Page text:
This week's New Yorker contains an essay, currently available in the print edition only, by Roger Angell, about what his life is like at the age of 93. It is full of well-wrought observations about loss and mortality and sex and the abundance of existence but it also keeps an eye on the contemporary, as in this passage:

Dailiness—but how can I explain this one? Perhaps with a blog recently posted on Facebook by a woman I know who lives in Australia. "Good Lord, we've run out of nutmeg!" it began. "How in the world did that ever happen?" Dozens of days are like that with me lately.

The word "blog," as any stickler knows, is short for "web log," and originally referred to the online publishing format of that name: a series of posts, usually published in reverse chronological order. Calling an individual post a "blog" is, from this point of view, a solecism along the lines of saying Maureen Dowd "writes a newspaper" for the New York Times.

Using "blog" for "blog post," in this light, is a marker that the writer is an Old, a digital non-native, unable to properly use the jargon created by a younger and more astute audience. Which: LOL, because role reversal. The internet (small I!) is a prescriptivist's nightmare. Words get coined and spread outward with scarcely any professional screening or oversight, leaving the earliest adopters as a crotchety rear guard, chasing after the propagating language, screaming "It's pronounced 'JIF'!"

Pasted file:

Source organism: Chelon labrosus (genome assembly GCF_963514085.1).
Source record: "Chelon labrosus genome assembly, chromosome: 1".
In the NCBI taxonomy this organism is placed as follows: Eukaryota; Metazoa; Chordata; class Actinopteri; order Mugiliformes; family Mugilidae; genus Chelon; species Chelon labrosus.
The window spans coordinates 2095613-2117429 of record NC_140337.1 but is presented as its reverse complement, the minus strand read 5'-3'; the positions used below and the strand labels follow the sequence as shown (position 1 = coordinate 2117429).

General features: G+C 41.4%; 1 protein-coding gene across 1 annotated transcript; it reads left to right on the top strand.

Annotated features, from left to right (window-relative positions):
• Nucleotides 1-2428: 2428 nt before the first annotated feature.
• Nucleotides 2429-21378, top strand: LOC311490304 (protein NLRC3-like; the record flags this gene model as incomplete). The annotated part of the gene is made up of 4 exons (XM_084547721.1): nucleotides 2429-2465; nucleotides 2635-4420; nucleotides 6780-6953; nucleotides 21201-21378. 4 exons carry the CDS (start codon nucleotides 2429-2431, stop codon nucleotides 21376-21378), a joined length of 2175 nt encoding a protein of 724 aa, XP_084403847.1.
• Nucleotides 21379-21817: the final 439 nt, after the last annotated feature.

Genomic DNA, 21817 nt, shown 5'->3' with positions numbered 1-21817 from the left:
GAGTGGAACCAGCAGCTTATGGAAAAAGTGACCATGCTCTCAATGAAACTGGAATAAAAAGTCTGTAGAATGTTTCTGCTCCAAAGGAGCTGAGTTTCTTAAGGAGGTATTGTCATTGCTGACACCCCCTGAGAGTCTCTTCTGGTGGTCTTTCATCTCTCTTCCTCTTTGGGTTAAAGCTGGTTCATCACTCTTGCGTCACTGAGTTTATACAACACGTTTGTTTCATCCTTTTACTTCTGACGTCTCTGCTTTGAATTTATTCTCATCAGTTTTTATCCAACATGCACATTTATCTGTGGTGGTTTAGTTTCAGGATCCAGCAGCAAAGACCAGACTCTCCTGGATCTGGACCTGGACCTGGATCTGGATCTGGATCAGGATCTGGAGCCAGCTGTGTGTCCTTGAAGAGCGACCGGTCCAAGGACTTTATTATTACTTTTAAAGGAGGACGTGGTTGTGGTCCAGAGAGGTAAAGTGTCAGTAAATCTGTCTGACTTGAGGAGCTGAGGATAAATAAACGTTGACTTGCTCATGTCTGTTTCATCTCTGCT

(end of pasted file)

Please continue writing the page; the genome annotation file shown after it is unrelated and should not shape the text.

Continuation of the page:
(It's pronounced how people pronounce it, which is mostly "gif.")

Moreover, we have encountered this usage, "a blog," even from people in their 20s, writing for blogs. We editors used to care about this, but why? Whose anachronistic befuddlement is really being implicated here? Web logs, qua web logs, are one kind of platform, with no particular claim on controlling the present or the future. But quickly composed, digital-only units of writing are here to stay. Roger Angell happened to read one via Facebook.

And so here is Angell—the stepson of the legendary usage rule-giver E.B. White and a self-identified blogger—using "a blog" to refer to a piece of writing, and doing so with the approval of the New Yorker's copy desk. His meaning is clear. This blog agrees.

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